FATCA, PFICs, AIFMD – what does it all mean for me?
As you are probably already aware, in recent years there has been a heightened level of scrutiny placed on US tax filers who are based outside the US or have assets outside the US. Various pieces of legislation including; the Hire Act, FATCA and AIFMD, to name but a few, has led to mean that any American living outside the US must now contend with an alphabet soup of reporting requirements. With it comes understandable confusion over where they can and can’t invest.
The US tax system means that Americans are taxed on a worldwide basis regardless of where they live. On the face of it this does not seem like a major issue for Americans living in the UK as there are significant tax treaties with the US to ensure that there is not double taxation for these individuals. However it is the treatment of the investment medium itself, together with the products commonly used in the UK that cause the issues.
What about my US investments?
On top of this Americans must also consider any investments they have chosen to keep domestically in the US as UK and US legislation also take this into consideration.
In addition to the problems seen at an individual level, Americans living overseas are coming into difficulty with the very institutions they go to for help. The complexities associated with managing US wealth has caused many of the Wealth Managers and Banks in the UK to make a commercial decision to close their doors to anyone with a US reporting requirement. If this is not bad enough, AIFMD has meant that an increasing number of US brokers and banks are now no longer able to look after the assets of Americans living outside the US.
The paper below focuses on some of the most common issues faced by Americans living in the UK from an investment and financial planning perspective. It is not designed to provide tax or legal advice.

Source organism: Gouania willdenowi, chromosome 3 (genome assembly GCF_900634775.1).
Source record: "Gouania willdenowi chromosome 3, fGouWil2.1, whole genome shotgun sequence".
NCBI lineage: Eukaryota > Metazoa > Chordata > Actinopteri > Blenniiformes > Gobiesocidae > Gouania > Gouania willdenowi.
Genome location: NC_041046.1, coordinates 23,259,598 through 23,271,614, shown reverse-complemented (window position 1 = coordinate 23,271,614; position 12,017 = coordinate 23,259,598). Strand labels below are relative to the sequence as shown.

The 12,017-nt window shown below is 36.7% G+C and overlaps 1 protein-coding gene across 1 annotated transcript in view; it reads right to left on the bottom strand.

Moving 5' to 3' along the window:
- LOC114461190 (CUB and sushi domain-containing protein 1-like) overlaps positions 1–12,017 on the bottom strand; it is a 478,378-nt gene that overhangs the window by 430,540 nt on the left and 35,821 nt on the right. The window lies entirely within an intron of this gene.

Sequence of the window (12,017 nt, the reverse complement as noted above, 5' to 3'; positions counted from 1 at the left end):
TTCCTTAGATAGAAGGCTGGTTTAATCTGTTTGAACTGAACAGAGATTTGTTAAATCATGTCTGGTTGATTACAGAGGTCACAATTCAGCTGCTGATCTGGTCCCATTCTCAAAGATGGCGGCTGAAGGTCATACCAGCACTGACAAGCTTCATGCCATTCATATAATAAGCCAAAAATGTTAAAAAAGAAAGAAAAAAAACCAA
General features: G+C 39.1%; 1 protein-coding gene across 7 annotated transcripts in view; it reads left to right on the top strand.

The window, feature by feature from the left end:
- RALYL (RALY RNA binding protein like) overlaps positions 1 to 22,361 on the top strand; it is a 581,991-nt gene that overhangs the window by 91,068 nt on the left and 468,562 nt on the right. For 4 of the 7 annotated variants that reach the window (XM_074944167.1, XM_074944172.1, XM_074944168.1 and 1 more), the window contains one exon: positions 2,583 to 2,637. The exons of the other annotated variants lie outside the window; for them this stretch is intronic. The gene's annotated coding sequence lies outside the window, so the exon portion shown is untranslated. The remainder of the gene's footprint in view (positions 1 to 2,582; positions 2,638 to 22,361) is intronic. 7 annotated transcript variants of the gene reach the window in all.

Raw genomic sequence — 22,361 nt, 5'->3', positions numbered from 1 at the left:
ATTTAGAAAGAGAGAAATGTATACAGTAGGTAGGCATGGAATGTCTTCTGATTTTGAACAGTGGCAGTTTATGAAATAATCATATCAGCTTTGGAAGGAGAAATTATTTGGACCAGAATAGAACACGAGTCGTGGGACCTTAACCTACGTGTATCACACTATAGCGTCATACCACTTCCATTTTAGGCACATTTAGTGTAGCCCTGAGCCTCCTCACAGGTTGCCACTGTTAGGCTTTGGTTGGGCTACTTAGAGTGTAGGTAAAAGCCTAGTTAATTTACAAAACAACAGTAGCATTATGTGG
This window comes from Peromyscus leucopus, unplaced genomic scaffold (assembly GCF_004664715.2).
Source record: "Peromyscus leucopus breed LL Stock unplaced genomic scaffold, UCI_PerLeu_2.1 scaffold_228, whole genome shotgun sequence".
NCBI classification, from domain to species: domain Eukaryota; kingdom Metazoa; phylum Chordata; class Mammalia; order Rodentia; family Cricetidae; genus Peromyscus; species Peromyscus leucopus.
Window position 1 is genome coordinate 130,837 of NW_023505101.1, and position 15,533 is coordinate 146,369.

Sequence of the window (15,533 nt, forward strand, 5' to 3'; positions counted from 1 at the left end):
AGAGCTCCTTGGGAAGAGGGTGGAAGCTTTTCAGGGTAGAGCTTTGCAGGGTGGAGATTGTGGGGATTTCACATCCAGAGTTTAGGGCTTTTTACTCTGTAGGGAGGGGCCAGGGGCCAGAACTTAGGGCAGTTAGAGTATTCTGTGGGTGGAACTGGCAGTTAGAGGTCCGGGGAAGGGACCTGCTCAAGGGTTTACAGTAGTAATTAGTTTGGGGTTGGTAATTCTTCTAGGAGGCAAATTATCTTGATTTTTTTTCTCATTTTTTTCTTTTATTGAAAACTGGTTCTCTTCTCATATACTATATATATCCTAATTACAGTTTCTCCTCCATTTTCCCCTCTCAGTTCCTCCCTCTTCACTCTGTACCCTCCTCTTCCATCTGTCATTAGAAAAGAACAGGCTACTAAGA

What are the most common issues?
For Americans living in the UK, the areas to consider can be broken down to 3 main categories
In the UK the most common form of investment used is ‘funds’ or ‘collective investments’ that are usually either structured as OEICs or Unit trusts. These types of investments however, if not structured in a US friendly manner, are extremely tax disadvantageous for Americans as they are regarded as PFICs (Passive Foreign Investments Companies) by the IRS and as such are taxed in a much more punitive manner than they would be for a non-US tax reporter.
In certain circumstances this can mean that the level of tax paid can completely wipe out any gain the investment makes.
It is not just the UK investments that require care. For those Americans who have passed through the 7 out of 9 tax year in the UK rule, or those who have gone past 15 out of 20 tax years after April 2017, are now taxed on an arising basis, they are now also subject to worldwide income and capital gains tax from a UK perspective. This means that the UK will look at any investments that are held in the US.
In much the same way as in the UK, the US investment industry is dominated by Mutual funds, Index funds and more recently ETFs. Unless these have ‘reporting status’ in the UK they fall under the UK offshore fund rules which results in any proceeds being taxed at UK income tax as opposed to potentially more favorable capital gains or dividend tax.
Much like investments there are some very common products used in the UK that American’s must handle with care.
ISAs (Individuals Savings Accounts) – For UK savers these are very popular for tax efficient investing. The government will allow an individual over 18 to invest £15,240 per year, rising to £20,000 in 2017/18 of after-tax money into an ISA.
This money will grow free of all tax while it is invested and - on top of this - the proceeds can be withdrawn at any point, also without being taxed. The IRS on the other hand does not recognize these products. This means that they are viewed for tax purposes in the US like any other general investment account.
The different treatment of these products by the UK and US is a common cause of mistakes. Many UK ISA providers will only allow the underlying investment to go in funds, so the individual will automatically be investing in PFICs.
Such is the level of ambiguity on this topic a separate paper could be written on pensions alone. In brief, the US and the UK have a pension treaty that means that any employer-sponsored pensions are considered by both jurisdiction in the manner they are treated in their home country. This means that any investments within them are immune from any of the negative tax treatment discussed previously.
However, the water has been muddied since the dawn of private pensions and more specifically SIPPS (self-invested personal pensions), as there is no specific reference made to these in the US/UK pension treaty. SIPPs are commonly set up at trusts and so could potentially fall under the ‘Foreign Grantor Trust’ rules in the US